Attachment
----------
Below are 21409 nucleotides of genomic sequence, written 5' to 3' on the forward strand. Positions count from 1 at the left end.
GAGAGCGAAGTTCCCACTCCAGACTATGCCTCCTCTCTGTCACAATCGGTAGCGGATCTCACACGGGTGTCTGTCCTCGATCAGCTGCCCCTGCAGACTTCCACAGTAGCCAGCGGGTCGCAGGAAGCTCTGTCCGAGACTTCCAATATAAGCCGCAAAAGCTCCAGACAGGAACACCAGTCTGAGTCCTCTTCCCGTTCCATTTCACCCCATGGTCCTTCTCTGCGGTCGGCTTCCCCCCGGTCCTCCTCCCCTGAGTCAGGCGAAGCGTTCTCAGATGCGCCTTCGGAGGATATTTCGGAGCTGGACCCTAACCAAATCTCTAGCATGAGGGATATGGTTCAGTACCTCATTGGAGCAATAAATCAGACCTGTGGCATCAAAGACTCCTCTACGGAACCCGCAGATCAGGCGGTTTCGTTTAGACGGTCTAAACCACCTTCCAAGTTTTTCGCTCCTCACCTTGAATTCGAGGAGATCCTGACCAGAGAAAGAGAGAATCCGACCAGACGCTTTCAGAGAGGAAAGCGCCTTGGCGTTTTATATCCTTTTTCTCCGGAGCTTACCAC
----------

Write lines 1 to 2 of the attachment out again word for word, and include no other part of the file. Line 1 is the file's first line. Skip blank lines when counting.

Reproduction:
Below are 21409 nucleotides of genomic sequence, written 5' to 3' on the forward strand. Positions count from 1 at the left end.
GAGAGCGAAGTTCCCACTCCAGACTATGCCTCCTCTCTGTCACAATCGGTAGCGGATCTCACACGGGTGTCTGTCCTCGATCAGCTGCCCCTGCAGACTTCCACAGTAGCCAGCGGGTCGCAGGAAGCTCTGTCCGAGACTTCCAATATAAGCCGCAAAAGCTCCAGACAGGAACACCAGTCTGAGTCCTCTTCCCGTTCCATTTCACCCCATGGTCCTTCTCTGCGGTCGGCTTCCCCCCGGTCCTCCTCCCCTGAGTCAGGCGAAGCGTTCTCAGATGCGCCTTCGGAGGATATTTCGGAGCTGGACCCTAACCAAATCTCTAGCATGAGGGATATGGTTCAGTACCTCATTGGAGCAATAAATCAGACCTGTGGCATCAAAGACTCCTCTACGGAACCCGCAGATCAGGCGGTTTCGTTTAGACGGTCTAAACCACCTTCCAAGTTTTTCGCTCCTCACCTTGAATTCGAGGAGATCCTGACCAGAGAAAGAGAGAATCCGACCAGACGCTTTCAGAGAGGAAAGCGCCTTGGCGTTTTATATCCTTTTTCTCCGGAGCTTACCAC